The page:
At least their last accounts show more money coming in than being spent. Same can't be said for Vulcan To The Sky Trust.

    https://register-of-charities.chari...ch/-/charity-details/4004310/charity-overview

    Far more spent on fundraising than actually raised!
     
  7. Sheff

    Sheff Resident of Nat Pres

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    Your link isn’t working for me?
     
  8. Kylchap

    Kylchap Member

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    The new building is owned by Darlington Borough Council, as is the former works at Hopetown Lane.
     
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  9. Johnb

    Johnb Nat Pres stalwart

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    It doesn't work for me now. I think its time limited access. If you look up A1 Steam Trust on the Company House website go to filing history and its the PDF form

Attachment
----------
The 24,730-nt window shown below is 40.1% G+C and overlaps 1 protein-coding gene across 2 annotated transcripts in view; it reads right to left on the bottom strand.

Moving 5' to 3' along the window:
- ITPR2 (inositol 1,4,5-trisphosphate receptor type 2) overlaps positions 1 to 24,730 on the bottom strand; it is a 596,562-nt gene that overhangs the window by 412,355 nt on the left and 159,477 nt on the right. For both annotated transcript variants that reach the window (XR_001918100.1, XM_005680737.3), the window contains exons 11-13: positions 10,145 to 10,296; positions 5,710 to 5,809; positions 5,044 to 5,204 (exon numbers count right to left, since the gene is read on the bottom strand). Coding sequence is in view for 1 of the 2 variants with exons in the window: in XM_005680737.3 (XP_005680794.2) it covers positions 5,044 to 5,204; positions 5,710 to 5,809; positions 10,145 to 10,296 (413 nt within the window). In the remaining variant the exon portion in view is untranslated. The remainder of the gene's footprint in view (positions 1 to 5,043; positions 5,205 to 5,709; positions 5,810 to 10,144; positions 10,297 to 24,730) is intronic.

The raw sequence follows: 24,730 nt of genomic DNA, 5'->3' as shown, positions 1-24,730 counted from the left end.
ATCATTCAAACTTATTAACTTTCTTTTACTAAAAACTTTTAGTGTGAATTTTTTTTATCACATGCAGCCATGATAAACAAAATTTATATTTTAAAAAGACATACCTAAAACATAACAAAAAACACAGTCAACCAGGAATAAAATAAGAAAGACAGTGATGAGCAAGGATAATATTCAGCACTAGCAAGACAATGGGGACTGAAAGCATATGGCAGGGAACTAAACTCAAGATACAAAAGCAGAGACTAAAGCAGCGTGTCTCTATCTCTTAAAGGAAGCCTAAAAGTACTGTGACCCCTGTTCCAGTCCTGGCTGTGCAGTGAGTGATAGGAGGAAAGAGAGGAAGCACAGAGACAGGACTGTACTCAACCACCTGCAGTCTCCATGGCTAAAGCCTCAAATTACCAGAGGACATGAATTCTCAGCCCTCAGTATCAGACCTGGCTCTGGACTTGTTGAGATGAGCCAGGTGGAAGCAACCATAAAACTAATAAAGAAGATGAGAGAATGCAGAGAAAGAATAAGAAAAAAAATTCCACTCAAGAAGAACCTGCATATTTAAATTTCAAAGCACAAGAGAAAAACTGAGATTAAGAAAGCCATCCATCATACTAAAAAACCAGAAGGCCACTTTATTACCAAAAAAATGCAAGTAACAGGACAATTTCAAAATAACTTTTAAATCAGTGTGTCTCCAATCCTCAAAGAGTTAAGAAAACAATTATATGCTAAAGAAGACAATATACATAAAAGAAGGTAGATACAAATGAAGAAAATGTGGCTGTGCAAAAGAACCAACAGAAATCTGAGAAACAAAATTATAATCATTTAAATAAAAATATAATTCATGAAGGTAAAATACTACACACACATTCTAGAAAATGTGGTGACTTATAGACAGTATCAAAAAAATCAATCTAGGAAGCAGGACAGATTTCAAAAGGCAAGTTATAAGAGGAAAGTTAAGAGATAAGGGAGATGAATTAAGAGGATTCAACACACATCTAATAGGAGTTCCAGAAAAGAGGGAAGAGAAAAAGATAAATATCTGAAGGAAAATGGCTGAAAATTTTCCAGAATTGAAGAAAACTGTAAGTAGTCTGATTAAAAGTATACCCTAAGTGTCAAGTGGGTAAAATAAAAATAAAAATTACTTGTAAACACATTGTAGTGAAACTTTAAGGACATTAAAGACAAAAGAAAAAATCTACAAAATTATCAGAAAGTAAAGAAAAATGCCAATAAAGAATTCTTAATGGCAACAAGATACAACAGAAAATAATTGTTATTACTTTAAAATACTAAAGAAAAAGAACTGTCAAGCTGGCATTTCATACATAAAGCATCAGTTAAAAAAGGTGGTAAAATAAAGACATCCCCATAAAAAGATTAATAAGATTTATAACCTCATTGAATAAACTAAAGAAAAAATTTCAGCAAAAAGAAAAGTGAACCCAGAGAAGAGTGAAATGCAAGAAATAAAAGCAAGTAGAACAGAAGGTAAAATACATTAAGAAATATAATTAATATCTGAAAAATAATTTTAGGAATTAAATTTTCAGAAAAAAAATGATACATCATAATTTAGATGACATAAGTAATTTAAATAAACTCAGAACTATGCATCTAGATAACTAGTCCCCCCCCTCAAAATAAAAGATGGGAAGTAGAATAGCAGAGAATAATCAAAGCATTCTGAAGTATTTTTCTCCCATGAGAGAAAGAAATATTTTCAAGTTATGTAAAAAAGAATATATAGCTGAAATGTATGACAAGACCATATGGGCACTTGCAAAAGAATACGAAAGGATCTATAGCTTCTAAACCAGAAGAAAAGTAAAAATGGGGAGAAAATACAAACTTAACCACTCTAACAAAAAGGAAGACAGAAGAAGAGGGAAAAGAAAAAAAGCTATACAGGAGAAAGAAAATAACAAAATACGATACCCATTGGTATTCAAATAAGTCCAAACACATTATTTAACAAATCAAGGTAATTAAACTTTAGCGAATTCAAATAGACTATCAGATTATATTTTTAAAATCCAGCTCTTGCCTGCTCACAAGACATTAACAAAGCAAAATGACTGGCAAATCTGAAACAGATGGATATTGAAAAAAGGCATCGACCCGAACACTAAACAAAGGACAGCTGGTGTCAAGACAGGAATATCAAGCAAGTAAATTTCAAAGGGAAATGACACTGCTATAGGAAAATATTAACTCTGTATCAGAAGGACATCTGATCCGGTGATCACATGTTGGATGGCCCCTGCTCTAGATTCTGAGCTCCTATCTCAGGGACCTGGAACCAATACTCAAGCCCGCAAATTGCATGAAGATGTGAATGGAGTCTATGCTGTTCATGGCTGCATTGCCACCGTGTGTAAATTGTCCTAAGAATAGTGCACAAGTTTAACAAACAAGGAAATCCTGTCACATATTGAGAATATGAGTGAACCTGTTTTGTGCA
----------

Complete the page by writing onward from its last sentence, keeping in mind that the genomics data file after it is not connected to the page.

10. simon

    simon Resident of Nat Pres

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  11. D1002

    D1002 Resident of Nat Pres

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    Latest from The A1 Steam Locomotive Trust:

    "As we reach the final stages of Tornado's overhaul, the locomotive has gone to the wheel lathe at Toton for tyre turning"

    IMG_0782.png
     
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  12. Sheff

    Sheff Resident of Nat Pres

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    At last the pieces of the jigsaw are now slotting into place.

    If we can backtrack for a moment to the posts above regarding the boiler not fitting by over an inch, here I firmly believe is the answer …..

    Looking at the pics now coming out of Toton we can see that the lower throat plate cladding has been removed. This was most definitely in place and top coated in Darlington before deliver to LMS.

    IMG_6933.jpeg IMG_6931.jpeg IMG_6930.jpeg IMG_6924.jpeg

    Likewise the new driving wheel tyres were turned to their final profile at the SDR before delivery to LMS.